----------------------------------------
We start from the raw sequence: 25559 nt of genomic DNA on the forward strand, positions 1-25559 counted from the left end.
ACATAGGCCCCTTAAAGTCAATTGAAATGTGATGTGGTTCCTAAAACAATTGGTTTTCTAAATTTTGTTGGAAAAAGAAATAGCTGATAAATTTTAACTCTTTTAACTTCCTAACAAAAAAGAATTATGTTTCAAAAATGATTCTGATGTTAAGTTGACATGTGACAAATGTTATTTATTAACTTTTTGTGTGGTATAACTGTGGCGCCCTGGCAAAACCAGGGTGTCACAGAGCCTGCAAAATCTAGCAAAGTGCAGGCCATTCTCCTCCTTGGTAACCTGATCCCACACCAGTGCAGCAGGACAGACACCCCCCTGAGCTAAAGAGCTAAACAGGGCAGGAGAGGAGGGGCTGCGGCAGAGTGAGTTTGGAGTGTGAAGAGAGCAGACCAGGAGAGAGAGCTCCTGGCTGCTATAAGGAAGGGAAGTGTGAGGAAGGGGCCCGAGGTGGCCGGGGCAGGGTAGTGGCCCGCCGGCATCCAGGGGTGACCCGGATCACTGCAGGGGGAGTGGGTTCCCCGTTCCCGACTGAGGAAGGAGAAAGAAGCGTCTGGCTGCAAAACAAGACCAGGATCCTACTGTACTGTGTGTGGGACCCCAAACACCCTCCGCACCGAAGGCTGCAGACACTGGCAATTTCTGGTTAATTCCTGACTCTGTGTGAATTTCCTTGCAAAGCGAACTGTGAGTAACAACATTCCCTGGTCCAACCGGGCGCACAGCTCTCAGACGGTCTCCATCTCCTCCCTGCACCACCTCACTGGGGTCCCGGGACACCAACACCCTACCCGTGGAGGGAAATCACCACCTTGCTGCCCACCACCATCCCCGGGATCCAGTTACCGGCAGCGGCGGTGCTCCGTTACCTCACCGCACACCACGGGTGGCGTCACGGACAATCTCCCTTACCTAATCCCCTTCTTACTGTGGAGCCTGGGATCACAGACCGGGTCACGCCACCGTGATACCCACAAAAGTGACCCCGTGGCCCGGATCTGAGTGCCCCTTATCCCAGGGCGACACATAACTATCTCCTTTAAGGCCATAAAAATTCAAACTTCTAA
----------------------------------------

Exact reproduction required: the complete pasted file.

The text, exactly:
We start from the raw sequence: 25559 nt of genomic DNA on the forward strand, positions 1-25559 counted from the left end.
ACATAGGCCCCTTAAAGTCAATTGAAATGTGATGTGGTTCCTAAAACAATTGGTTTTCTAAATTTTGTTGGAAAAAGAAATAGCTGATAAATTTTAACTCTTTTAACTTCCTAACAAAAAAGAATTATGTTTCAAAAATGATTCTGATGTTAAGTTGACATGTGACAAATGTTATTTATTAACTTTTTGTGTGGTATAACTGTGGCGCCCTGGCAAAACCAGGGTGTCACAGAGCCTGCAAAATCTAGCAAAGTGCAGGCCATTCTCCTCCTTGGTAACCTGATCCCACACCAGTGCAGCAGGACAGACACCCCCCTGAGCTAAAGAGCTAAACAGGGCAGGAGAGGAGGGGCTGCGGCAGAGTGAGTTTGGAGTGTGAAGAGAGCAGACCAGGAGAGAGAGCTCCTGGCTGCTATAAGGAAGGGAAGTGTGAGGAAGGGGCCCGAGGTGGCCGGGGCAGGGTAGTGGCCCGCCGGCATCCAGGGGTGACCCGGATCACTGCAGGGGGAGTGGGTTCCCCGTTCCCGACTGAGGAAGGAGAAAGAAGCGTCTGGCTGCAAAACAAGACCAGGATCCTACTGTACTGTGTGTGGGACCCCAAACACCCTCCGCACCGAAGGCTGCAGACACTGGCAATTTCTGGTTAATTCCTGACTCTGTGTGAATTTCCTTGCAAAGCGAACTGTGAGTAACAACATTCCCTGGTCCAACCGGGCGCACAGCTCTCAGACGGTCTCCATCTCCTCCCTGCACCACCTCACTGGGGTCCCGGGACACCAACACCCTACCCGTGGAGGGAAATCACCACCTTGCTGCCCACCACCATCCCCGGGATCCAGTTACCGGCAGCGGCGGTGCTCCGTTACCTCACCGCACACCACGGGTGGCGTCACGGACAATCTCCCTTACCTAATCCCCTTCTTACTGTGGAGCCTGGGATCACAGACCGGGTCACGCCACCGTGATACCCACAAAAGTGACCCCGTGGCCCGGATCTGAGTGCCCCTTATCCCAGGGCGACACATAACTATCTCCTTTAAGGCCATAAAAATTCAAACTTCTAA